However, we did not find clear associations between air PM exposures and lung function in participants with COPD (see online supplementary table S6). The results of Lagorio's study suggested that the short-term negative impact of exposure to air pollutants on respiratory volume and flow is limited to individuals with impaired respiratory function.5 The fine fraction of ambient PM seems responsible for the observed effects among COPD cases, with zinc and iron having a potential role via oxidative stress. The respiratory function of the relatively young and people with mild asthma included in his study seemed to worsen when ambient levels of NO2 increased.5 Differences in the source, composition and proportion of pollutants might also cause the differences in our results. In addition, insufficient numbers of sampling points may have biased the results.
Small sample size of clusters and the 1-year sampling time span are among the limitations in this study. However, they did not affect our conclusion because there have been no significant changes in industry, traffic and urbanisation construction in recent years and there have been stable levels of PM concentration in these areas for the past several years.34 ,37 The year-round daily mean PM concentration could be slightly on the high side relative to daily real-time monitoring concentrations published by official agencies since the PM sampling was conducted on non-rainy days. Thus, we used the ambient air quality standards for PM10 and PM2.5 with average concentration limits over 24 hours, not the yearly values. However, all the sampling and filter weighting processes were completed under the strict guidance of the environment protection department. The effect of the weather on each sampling point was quite consistent because the daily sampling proceeded almost synchronously and was restricted in Guangdong province. Another limitation is that our random sampling investigation might not have taken into account the possibility that participants moved to areas with more or less air pollution due to socioeconomic reasons. Nevertheless, migration, if any, might affect a limited number of individuals but not a large population. Moreover, subjects invited to participate were from the local registered population and had lived there for a long time when our investigation took place; in addition, the four cities in our study were located a long way from each other. These facts make such a migration effect less likely to play a role.
In conclusion, we have revealed that increased daily mean PM concentration is associated with higher COPD prevalence and lower lung function in a Chinese population with a relatively high level of ambient PM in southern China. More importantly, air pollution continues to impose a challenge to regulatory and health professionals in most countries around the world. Further research is needed to clarify the differential susceptibility to these pollutants and individual exposure differences, and to explore possible pathogenic mechanisms of COPD triggered by air PM.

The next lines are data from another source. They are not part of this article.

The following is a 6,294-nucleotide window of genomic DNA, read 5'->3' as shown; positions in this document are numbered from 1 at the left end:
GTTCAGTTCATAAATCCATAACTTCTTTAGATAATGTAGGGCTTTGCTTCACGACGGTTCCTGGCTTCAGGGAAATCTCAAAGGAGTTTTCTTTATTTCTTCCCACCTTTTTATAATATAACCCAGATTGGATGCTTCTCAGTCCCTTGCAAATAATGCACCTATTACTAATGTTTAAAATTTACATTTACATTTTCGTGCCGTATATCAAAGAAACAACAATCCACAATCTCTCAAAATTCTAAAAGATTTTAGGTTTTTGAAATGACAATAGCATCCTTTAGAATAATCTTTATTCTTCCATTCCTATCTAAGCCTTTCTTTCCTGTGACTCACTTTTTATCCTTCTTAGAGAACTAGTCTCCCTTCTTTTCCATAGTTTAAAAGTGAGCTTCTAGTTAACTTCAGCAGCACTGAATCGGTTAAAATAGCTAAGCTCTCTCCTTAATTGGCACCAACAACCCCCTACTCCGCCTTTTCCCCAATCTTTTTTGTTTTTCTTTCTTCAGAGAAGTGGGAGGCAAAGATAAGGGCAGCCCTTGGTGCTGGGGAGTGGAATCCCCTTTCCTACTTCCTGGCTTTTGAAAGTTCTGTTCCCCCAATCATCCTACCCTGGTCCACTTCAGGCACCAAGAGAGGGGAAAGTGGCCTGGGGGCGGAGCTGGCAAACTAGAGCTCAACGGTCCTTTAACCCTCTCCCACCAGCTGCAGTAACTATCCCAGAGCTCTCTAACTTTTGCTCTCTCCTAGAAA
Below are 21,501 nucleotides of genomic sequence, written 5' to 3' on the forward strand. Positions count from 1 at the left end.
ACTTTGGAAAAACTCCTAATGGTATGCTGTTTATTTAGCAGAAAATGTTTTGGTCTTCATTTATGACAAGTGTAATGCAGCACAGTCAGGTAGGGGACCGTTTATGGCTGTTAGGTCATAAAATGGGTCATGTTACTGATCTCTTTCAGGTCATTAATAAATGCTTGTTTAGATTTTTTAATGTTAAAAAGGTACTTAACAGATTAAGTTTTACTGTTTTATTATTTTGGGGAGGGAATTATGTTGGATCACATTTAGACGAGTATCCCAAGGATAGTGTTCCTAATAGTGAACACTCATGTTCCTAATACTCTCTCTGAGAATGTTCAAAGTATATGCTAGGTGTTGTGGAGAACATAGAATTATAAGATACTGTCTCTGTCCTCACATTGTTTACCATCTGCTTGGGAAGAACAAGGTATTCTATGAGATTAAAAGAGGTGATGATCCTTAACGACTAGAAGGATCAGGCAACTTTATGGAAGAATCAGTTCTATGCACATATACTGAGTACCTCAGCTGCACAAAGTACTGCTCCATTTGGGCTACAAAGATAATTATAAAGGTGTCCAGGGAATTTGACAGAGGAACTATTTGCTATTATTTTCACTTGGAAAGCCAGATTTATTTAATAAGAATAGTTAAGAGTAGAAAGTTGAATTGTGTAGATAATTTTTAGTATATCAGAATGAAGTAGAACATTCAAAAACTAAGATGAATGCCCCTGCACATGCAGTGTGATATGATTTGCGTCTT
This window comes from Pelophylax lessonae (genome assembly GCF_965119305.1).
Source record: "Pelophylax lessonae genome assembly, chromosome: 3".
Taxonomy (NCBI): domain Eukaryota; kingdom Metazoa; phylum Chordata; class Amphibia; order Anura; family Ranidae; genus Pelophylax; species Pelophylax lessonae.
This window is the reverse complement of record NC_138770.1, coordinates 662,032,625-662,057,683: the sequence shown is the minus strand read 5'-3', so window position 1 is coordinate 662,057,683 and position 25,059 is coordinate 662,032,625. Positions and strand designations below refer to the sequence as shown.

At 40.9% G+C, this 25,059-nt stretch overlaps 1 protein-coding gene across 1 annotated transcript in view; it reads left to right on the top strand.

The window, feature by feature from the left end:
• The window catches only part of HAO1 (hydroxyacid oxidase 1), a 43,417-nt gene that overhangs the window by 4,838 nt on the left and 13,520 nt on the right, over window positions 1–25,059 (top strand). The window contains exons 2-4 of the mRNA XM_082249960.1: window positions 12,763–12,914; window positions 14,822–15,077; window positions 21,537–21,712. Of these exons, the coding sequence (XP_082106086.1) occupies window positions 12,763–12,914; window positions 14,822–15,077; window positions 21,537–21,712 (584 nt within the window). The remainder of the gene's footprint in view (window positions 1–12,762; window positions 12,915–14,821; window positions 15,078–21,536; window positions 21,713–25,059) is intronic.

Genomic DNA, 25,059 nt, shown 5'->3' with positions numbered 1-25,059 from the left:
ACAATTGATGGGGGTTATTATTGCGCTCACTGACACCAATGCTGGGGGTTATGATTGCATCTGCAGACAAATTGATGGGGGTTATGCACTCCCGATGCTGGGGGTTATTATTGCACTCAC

Correction notice This article has been corrected since it was published Online First. The Ethics statement has been corrected from “Ethical Society in Guangdong province.” to “Medical Ethics Committee of The First Affiliated Hospital, Guangzhou Medical University”.
Contributors Conceived and designed the experiments: PR; experiments: SL, YZ, WZ, DZ, XL, JP, LH, JC, BL; PM2.5 and PM10 concentrations measured and weighed: SL, SL; data collection: SL, XC; data analysis: SL, SL, YZ; wrote the first draft of the manuscript: SL, PR; contributed to writing the manuscript: SL, PR, SL, YZ, BL.
Funding The study was funded by Chinese central government key research projects of the 12th national five-year development plan grant no. 2012BAI05B01 (to PR), the National Natural Science Foundation of China grant no. 81170043 and 81470233 (to PR), and National Key Basic Research and Development Programme, 973 Program, no. 20l5CB553403 (to YZ).
Competing interests None declared.
Patient consent Obtained.
Ethics approval Medical Ethics Committee of The First Affiliated Hospital, Guangzhou Medical University.
Provenance and peer review Not commissioned; externally peer reviewed.